You have to read this. Curious bit of American history. Not sure whether to be proud of cheese’s historic political role or to execute a face to palm…
This week marks an interesting anniversary in U.S. history—the first known appearance of a huge loaf of bread at the White House, as a tribute to an equally giant, politically charged cheese wheel that symbolized the First Amendment.
The bread was called the “Mammoth Loaf,” and it was made by the U.S. Navy for President Thomas Jefferson, to be eaten at a party in the Senate on March 26, 1804.
The bread was made to honor “The Mammoth Cheese”–a 1,200-pound cheese wheel sent to Jefferson two years earlier as a political statement about religious freedom.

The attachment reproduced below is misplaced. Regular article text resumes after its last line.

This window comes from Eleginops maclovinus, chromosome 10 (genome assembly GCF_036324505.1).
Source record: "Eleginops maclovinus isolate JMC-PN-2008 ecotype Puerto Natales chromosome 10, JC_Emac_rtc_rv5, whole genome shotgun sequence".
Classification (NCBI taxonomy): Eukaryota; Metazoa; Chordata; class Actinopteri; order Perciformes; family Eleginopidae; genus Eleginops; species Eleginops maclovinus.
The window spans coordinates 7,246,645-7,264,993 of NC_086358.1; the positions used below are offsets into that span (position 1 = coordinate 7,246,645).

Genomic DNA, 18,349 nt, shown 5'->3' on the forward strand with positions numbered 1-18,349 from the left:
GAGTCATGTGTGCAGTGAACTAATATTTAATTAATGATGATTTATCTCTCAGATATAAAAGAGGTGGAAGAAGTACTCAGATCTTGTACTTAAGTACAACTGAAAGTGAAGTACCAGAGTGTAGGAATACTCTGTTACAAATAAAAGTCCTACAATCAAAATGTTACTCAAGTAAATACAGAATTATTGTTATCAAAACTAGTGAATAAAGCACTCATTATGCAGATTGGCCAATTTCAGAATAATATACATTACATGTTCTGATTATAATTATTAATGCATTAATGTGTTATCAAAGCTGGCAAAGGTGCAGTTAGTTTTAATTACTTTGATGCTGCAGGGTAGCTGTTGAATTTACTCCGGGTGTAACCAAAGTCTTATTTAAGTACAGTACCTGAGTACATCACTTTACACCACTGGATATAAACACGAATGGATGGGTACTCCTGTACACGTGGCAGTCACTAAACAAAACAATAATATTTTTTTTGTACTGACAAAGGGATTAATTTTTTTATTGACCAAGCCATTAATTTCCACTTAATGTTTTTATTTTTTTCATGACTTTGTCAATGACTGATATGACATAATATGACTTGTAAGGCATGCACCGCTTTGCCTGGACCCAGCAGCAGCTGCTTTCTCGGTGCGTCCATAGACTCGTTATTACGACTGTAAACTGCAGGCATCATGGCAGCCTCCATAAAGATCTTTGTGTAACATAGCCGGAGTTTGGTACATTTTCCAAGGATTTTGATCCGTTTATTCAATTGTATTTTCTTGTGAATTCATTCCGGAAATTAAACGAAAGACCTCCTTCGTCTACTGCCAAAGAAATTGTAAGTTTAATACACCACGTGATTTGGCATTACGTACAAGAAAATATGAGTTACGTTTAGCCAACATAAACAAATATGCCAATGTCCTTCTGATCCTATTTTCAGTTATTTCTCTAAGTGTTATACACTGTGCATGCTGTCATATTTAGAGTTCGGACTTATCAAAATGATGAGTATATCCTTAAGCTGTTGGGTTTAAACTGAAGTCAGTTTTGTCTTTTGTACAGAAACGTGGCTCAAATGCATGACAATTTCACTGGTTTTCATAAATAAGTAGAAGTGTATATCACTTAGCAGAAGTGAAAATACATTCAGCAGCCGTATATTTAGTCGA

The Mammoth Cheese was conceived by Elder John Leland, a Jefferson supporter in the Federalist hotbed of Massachusetts. (Jefferson belonged to the rival Democratic-Republican party.)
Leland enlisted the ladies of his Baptist congregation to concoct the giant cheese. He reportedly barred milk from “Federalist cows” from being used in the cheesemaking process. Using milk from 900 Republican cows, they used a large cider press to form the cheese. Leland also carefully ensured that no slaves were used to make the cheese.
Read on to see what happened next via A tale of a giant cheese, a loaf of bread and the First Amendment.